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Does Your EHR Sell Your EHR Data?

Posted on May 12, 2017 I Written By

John Lynn is the Founder of the HealthcareScene.com blog network which currently consists of 10 blogs containing over 8000 articles with John having written over 4000 of the articles himself. These EMR and Healthcare IT related articles have been viewed over 16 million times. John also manages Healthcare IT Central and Healthcare IT Today, the leading career Health IT job board and blog. John is co-founder of InfluentialNetworks.com and Physia.com. John is highly involved in social media, and in addition to his blogs can also be found on Twitter: @techguy and @ehrandhit and LinkedIn.

I recently saw a tongue-in-cheek tweet from Howard Green, MD about how healthcare shares data:

There has always been a disconnect between providers and EHR vendors saying they can’t share data and then EHR vendors can easily sell and share EHR data to the healthcare industry. If you don’t think this happens at large scales in healthcare, then you need to look no further than IMS which last I checked was a multi billion dollar public company on the back of our health data.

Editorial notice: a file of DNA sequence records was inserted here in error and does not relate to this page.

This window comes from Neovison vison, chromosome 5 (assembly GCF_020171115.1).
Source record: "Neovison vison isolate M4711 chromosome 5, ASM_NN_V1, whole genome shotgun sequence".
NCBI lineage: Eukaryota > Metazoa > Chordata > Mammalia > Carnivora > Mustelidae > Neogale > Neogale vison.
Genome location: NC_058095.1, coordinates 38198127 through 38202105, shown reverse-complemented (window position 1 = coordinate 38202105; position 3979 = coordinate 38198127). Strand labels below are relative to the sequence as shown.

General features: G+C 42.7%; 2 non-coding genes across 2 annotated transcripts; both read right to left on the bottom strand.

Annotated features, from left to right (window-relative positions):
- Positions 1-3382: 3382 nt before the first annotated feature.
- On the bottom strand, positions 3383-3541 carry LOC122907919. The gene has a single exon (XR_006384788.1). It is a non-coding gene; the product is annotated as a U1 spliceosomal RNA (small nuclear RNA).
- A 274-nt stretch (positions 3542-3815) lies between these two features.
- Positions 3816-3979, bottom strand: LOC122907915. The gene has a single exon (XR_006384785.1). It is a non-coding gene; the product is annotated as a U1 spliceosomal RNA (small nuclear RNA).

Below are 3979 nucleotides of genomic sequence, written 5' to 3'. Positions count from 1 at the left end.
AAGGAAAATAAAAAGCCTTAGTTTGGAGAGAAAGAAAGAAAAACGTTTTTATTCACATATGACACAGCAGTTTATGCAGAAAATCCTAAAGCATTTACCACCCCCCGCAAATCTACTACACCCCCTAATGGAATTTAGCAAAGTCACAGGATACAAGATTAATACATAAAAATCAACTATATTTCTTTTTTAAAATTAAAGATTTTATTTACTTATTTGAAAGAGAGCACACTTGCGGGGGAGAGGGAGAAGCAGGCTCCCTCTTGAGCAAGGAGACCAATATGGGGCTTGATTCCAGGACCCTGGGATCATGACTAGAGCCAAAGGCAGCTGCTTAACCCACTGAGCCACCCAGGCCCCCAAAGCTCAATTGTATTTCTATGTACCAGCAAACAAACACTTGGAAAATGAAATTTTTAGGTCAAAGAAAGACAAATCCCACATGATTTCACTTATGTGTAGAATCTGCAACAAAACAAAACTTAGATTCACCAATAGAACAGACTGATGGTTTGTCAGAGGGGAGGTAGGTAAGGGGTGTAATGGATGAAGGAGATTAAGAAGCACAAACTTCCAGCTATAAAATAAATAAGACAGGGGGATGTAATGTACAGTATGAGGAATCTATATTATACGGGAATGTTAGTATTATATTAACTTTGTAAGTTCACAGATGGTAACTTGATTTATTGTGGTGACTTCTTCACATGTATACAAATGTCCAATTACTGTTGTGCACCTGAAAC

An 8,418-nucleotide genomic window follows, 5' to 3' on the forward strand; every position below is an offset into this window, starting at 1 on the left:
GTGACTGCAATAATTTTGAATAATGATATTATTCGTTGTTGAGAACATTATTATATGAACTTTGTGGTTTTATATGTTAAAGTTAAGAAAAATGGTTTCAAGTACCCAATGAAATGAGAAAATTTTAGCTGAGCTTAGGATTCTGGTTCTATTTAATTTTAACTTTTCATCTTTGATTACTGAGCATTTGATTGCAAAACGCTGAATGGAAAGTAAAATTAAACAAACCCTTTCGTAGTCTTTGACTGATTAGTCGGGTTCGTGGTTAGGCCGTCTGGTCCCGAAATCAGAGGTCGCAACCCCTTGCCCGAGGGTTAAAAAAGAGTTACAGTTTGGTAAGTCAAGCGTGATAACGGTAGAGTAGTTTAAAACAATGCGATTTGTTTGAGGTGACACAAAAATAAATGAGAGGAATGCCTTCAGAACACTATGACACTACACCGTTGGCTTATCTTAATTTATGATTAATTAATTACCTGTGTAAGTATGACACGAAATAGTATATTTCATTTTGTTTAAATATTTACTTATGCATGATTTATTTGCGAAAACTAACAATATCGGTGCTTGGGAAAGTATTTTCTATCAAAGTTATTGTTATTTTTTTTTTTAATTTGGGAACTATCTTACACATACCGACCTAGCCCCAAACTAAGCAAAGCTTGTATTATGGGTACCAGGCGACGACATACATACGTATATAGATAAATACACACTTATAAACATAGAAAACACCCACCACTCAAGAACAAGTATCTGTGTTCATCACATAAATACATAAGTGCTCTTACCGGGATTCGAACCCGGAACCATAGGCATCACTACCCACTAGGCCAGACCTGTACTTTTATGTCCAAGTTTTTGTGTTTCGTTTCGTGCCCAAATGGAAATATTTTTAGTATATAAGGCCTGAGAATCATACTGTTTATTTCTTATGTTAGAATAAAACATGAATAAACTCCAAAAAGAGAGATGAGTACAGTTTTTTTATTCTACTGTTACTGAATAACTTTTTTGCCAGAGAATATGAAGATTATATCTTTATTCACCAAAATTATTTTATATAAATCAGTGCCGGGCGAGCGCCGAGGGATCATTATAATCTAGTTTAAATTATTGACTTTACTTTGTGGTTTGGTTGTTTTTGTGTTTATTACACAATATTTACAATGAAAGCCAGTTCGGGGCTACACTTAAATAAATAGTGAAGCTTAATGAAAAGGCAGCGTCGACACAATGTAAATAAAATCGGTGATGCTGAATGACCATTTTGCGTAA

The “sharing” or should we say selling of EHR data is big business and happening a lot more than we realize. I know the Patient Privacy Rights organization was trying to make a map of all the ways your health data was being shared. However, you can imagine that’s an almost impossible task to accomplish. I think most of us would be shocked to see how far and wide are health data is shared.

I wonder how many doctors know the answer to this question, “Does your EHR sell your EHR data?”

My guess is that most doctors assume that their EHR data is not being sold. For a number of EHR vendors, that’s probably true. However, my guess is that most doctors don’t know their EHR vendor’s policy on selling EHR data. If you don’t know, you should ask your EHR vendor and find out.

For those EHR vendors that are selling EHR data, you can be sure that they will happily reply that any EHR data they sell is de-identified. They’ll argue that it’s not a violation of HIPAA because it doesn’t have any PHI because they’ve de-identified the data and only sell the data in aggregate. No doubt there are many that would argue that there’s no perfect way to totally de-identify your EHR data and that when combined with other sources, they can often identify your patients.

This is big business and so it’s easy to see why an EHR vendor would give the go ahead to de-identify and sell the data stored in their EHR. Although, it is disappointing when they’re doing this and their users don’t know that’s the case.

If you’ve asked your vendor if they sell your EHR data, we’d love to hear what they say. How did they respond? Are you ok with your EHR selling your de-identified EHR data?

Privacy Group Seeks Rules For Healthcare Clouds

Posted on January 4, 2013 I Written By